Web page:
Pegging. It’s seemingly everywhere these days—podcasts, TikToks, and even mainstream sex and love magazines like Cosmopolitan and GQ. Historically, however, the term is fairly recent, and only just beginning to shy away from societal stigma. Even though women have anally penetrated men for centuries, the word itself wasn’t coined until 2001, in the popular sex-advice column Savage Love. This is to say that, weirdly enough, many of the creators featured on #PegTok were born before pegging became what we understand it to be in pop culture.
The popularization of the term—and, to some extent, the concept—in heterosexual society at large can be traced back to the best 23 minutes in the history of television: Broad City, Season 2 Episode 4, entitled “Knockoffs.” In a flawless example of parallel narrative, the episode follows two best friends, Abbi Abrams and Ilana Wexler, throughout the course of a particularly chaotic series of events. Ilana spends the day hunting discount handbags with her mother before attending her rebellious Grandma Esther’s shiva; meanwhile, Abbi finally has a date with her neighbor and long-time crush, Jeremy.
The date goes well, and, to Abbi’s delight, eventually ends in the bedroom. Everything is going perfectly, until she suggests that they try and mix things up—meaning, of course, that they should switch from missionary to cowgirl. Instead, she is shocked when Jeremy gets out of bed to retrieve a bright green, custom-made dildo, fully outfitted with a strap-on harness. The combination of horror and confusion in Abbi’s eyes, Jeremy’s unabashed enthusiasm, and the strangely sleek, abstract phallus is a total sucker punch—the first time you see it, and every time after that. The scene never fails to get a laugh.
Naturally, Abbi is completely freaked out. Whipping out a strap-on unprompted—and on the first date, no less—definitely goes against the standard rules of sex etiquette. However, to his credit, Jeremy realizes his mistake and urges Abbi not to do anything she isn’t comfortable with. Panicking, she runs to the bathroom to collect herself—and to call Ilana for advice. Always the more adventurous of the pair, Ilana encourages Abbi to break out of her comfort zone with an inspiring and infinitely quotable speech: “We are going to my grandmother’s shiva, okay? The reason I’m not sitting and crying is because that badass bitch did everything she ever wanted to. You want to go to the grave dreaming of Jeremy’s hairy, adorable little butthole? Or do you want to die knowing that you brought him pleasure by plowing it like a queen?”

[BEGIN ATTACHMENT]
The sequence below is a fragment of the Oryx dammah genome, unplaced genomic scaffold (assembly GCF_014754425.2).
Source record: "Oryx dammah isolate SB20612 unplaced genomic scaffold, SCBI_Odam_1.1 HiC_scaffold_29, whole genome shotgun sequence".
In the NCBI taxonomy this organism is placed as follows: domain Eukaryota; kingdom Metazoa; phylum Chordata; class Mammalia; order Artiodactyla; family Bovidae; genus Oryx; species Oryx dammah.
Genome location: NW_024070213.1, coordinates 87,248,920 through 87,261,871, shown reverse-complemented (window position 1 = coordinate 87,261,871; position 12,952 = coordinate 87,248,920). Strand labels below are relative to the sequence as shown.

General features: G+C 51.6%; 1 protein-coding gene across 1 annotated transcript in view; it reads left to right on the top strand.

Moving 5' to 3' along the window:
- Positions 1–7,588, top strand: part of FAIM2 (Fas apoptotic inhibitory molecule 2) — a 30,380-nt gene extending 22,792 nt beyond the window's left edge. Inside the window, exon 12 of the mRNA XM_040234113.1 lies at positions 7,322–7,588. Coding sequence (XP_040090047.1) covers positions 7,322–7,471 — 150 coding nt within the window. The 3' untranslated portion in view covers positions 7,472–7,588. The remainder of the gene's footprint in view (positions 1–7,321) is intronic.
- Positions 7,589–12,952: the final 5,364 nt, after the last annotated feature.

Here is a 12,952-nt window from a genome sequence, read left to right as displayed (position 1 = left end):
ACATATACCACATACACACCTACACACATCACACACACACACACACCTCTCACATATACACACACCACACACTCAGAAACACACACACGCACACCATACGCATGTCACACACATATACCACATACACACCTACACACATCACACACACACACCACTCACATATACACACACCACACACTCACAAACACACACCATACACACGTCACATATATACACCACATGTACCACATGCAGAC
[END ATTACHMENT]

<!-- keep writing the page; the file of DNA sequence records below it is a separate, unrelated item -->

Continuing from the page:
As ridiculous as it may sound, I believe in this advice and I try to follow it every day. Not the pegging part, specifically—although I’m down to try anything once—but the sentiment behind it. We should all strive to be as ballsy as Grandma Esther was before we lose the chance. The passage of time waits for no one. And, I mean, the woman played for the Rockford Peaches, sang at the Cotton Club, and fucked Little Richard. Clearly, she knew something that we lesser beings are still trying to figure out.
Throughout the chaos of these past few months, I can’t stop thinking about all of the opportunities that I didn’t seize: the movies I didn’t see, the places I never visited, and the things I didn’t say, all because I assumed that there would be time to do so later on. But now, with much of the country still on lockdown, I have no idea when this mysterious “later” is actually going to arrive. I guess I never did; I just assumed that, eventually, it would. With every passing day of 2020, this belief seems more and more naive. I had no idea what was coming. And now, I’ve experienced enough turmoil to know that I still have no clue what tomorrow is going to bring.
This sudden emotional diatribe may seem a bit off topic from the subject of pegging, but that’s because this essay is about more than that: it’s about what the pegging represents. This is a call for everyone to peg their Jeremys, no matter how big or small. Have you been dreaming of getting a new tattoo? Go out and get it. Afraid to tell someone that you want to be more than friends? There’s no time like the present. More than anything else, that’s what “Knockoffs” is really about: finding the courage to buckle up your metaphorical strap-on and penetrate your fears head on. It’s what Grandma Esther, may her memory be a blessing, would have wanted you to do.
By Isabelle Robinson
Second Illustration by Joy Velasco